Trade unions were formed in many sectors – railways, tramways, electricity, police, textiles, printing, barbers, scavengers, rikshah-pullers, domestics in European households and so on. The strategist, for once, ThiruViKa, persuaded Kasturiranga Iyengar (1859-1923), the Editor of the Hindu, to head the Police Union. He undertook whirlwind tours to press on and an apex body was constituted on July 4, 1920 with him as the President. He had to contend with intrigues, rival unions, stubborn managements and a hostile administration. White Labourists in the guise of the Anglo-Indian Railway workers and the domestics in British households, pelted stones at him. Torn between the British sense of fair play and colonial hegemony, the Governor of Madras Presidency opted for repressive measures, beating a hasty retreat, when opposition came from unexpected quarters.

An incident in Buckingham Mill led to a lock-out and litigation. Sir C.P. Ramaswamy Iyer (1879-1966), the reformist Anglophile Dewan of Travancore from 1936 to 1947, Sir Alladi Krishnaswamy Iyer (1883-1953), who was to draft the Constitution of India later, with two other luminaries, defended the Labour. In the meanwhile, repression was let loose. ThiruViKa was already under surveillance as a Congressman and a journalist.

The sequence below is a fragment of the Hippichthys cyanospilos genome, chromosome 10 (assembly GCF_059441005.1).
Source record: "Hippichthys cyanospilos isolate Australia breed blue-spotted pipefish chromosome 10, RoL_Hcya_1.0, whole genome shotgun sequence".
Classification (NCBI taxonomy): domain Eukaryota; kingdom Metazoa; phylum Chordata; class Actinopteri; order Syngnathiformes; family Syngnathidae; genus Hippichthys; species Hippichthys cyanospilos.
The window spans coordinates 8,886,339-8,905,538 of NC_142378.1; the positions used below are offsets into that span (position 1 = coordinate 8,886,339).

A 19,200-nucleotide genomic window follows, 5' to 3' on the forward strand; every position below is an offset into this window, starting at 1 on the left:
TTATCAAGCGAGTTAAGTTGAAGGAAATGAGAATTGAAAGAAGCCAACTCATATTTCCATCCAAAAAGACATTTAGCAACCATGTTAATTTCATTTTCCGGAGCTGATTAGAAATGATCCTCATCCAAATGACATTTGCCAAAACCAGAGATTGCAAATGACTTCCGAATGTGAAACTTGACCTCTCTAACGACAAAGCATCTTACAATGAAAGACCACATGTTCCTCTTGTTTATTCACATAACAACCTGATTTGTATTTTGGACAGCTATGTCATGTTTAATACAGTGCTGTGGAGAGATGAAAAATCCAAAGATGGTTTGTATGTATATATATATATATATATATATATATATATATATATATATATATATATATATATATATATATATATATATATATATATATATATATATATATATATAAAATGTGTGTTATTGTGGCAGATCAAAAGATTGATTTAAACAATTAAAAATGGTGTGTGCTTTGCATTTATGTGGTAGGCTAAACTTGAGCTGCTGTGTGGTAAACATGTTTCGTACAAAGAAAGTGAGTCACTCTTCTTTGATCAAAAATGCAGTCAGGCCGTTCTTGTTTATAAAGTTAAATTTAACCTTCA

Lord Pentland, the Governor, had told him off a few times. Lord Wellington, who succeeded him, summoned him along with others, on July 7, 1921 and admonished them for the violence and arson let loose. Irked by ThiruViKa’s, ‘in the wake of the Judgment Day…’ response, His Lordship threatened his expulsion. The air was already thick with such rumours. Lord Wellington consulted the then Premier, Panagal Maharaja of the Justice party and his colleague, Sir P. Theagaraya Chettiyar; both dissuaded him from this extreme step and offered to resign if he persisted. This displeased ThiruVika as he would take no favours. This was not a charitable response. For one, it was public knowledge that his interveners were more worried about escalating labour disaffection and onset of possible civil unrest. Secondly, he was hardly equal to the rigours of banishment. He had never courted arrest and was in poor health. Thirdly, Sir P. Theagaraya Chettiyar had told him then that his concern for ThiruViKa’s delicate health made him advise the Governor to drop the expulsion move. It is surprising that he did not revise this reaction, while reflecting over his life in 1944. This incident, however, brings out his life-long concern for the working class.